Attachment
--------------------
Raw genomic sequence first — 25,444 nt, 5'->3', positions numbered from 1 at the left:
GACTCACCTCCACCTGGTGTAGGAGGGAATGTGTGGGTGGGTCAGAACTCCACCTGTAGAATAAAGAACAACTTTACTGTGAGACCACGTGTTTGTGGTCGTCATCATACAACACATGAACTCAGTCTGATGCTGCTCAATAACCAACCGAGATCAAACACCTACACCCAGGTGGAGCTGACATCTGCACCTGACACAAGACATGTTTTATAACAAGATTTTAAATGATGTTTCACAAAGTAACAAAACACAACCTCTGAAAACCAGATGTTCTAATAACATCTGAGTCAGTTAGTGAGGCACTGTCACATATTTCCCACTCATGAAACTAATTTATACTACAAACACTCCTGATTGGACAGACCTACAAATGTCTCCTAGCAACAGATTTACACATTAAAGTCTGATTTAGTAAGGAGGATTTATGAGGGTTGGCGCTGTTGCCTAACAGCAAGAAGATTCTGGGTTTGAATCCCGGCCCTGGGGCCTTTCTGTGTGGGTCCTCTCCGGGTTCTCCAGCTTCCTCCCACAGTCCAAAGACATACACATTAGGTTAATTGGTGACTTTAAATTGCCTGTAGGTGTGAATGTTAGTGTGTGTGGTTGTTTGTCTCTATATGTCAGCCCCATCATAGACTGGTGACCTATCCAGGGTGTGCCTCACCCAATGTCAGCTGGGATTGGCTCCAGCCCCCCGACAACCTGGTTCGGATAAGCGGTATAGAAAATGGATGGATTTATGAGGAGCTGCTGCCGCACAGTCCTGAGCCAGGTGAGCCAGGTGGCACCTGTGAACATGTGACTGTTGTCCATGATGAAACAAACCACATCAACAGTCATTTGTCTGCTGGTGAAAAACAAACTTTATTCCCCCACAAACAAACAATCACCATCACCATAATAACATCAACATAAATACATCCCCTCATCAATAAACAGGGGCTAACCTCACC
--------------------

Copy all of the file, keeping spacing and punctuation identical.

Raw genomic sequence first — 25,444 nt, 5'->3', positions numbered from 1 at the left:
GACTCACCTCCACCTGGTGTAGGAGGGAATGTGTGGGTGGGTCAGAACTCCACCTGTAGAATAAAGAACAACTTTACTGTGAGACCACGTGTTTGTGGTCGTCATCATACAACACATGAACTCAGTCTGATGCTGCTCAATAACCAACCGAGATCAAACACCTACACCCAGGTGGAGCTGACATCTGCACCTGACACAAGACATGTTTTATAACAAGATTTTAAATGATGTTTCACAAAGTAACAAAACACAACCTCTGAAAACCAGATGTTCTAATAACATCTGAGTCAGTTAGTGAGGCACTGTCACATATTTCCCACTCATGAAACTAATTTATACTACAAACACTCCTGATTGGACAGACCTACAAATGTCTCCTAGCAACAGATTTACACATTAAAGTCTGATTTAGTAAGGAGGATTTATGAGGGTTGGCGCTGTTGCCTAACAGCAAGAAGATTCTGGGTTTGAATCCCGGCCCTGGGGCCTTTCTGTGTGGGTCCTCTCCGGGTTCTCCAGCTTCCTCCCACAGTCCAAAGACATACACATTAGGTTAATTGGTGACTTTAAATTGCCTGTAGGTGTGAATGTTAGTGTGTGTGGTTGTTTGTCTCTATATGTCAGCCCCATCATAGACTGGTGACCTATCCAGGGTGTGCCTCACCCAATGTCAGCTGGGATTGGCTCCAGCCCCCCGACAACCTGGTTCGGATAAGCGGTATAGAAAATGGATGGATTTATGAGGAGCTGCTGCCGCACAGTCCTGAGCCAGGTGAGCCAGGTGGCACCTGTGAACATGTGACTGTTGTCCATGATGAAACAAACCACATCAACAGTCATTTGTCTGCTGGTGAAAAACAAACTTTATTCCCCCACAAACAAACAATCACCATCACCATAATAACATCAACATAAATACATCCCCTCATCAATAAACAGGGGCTAACCTCACC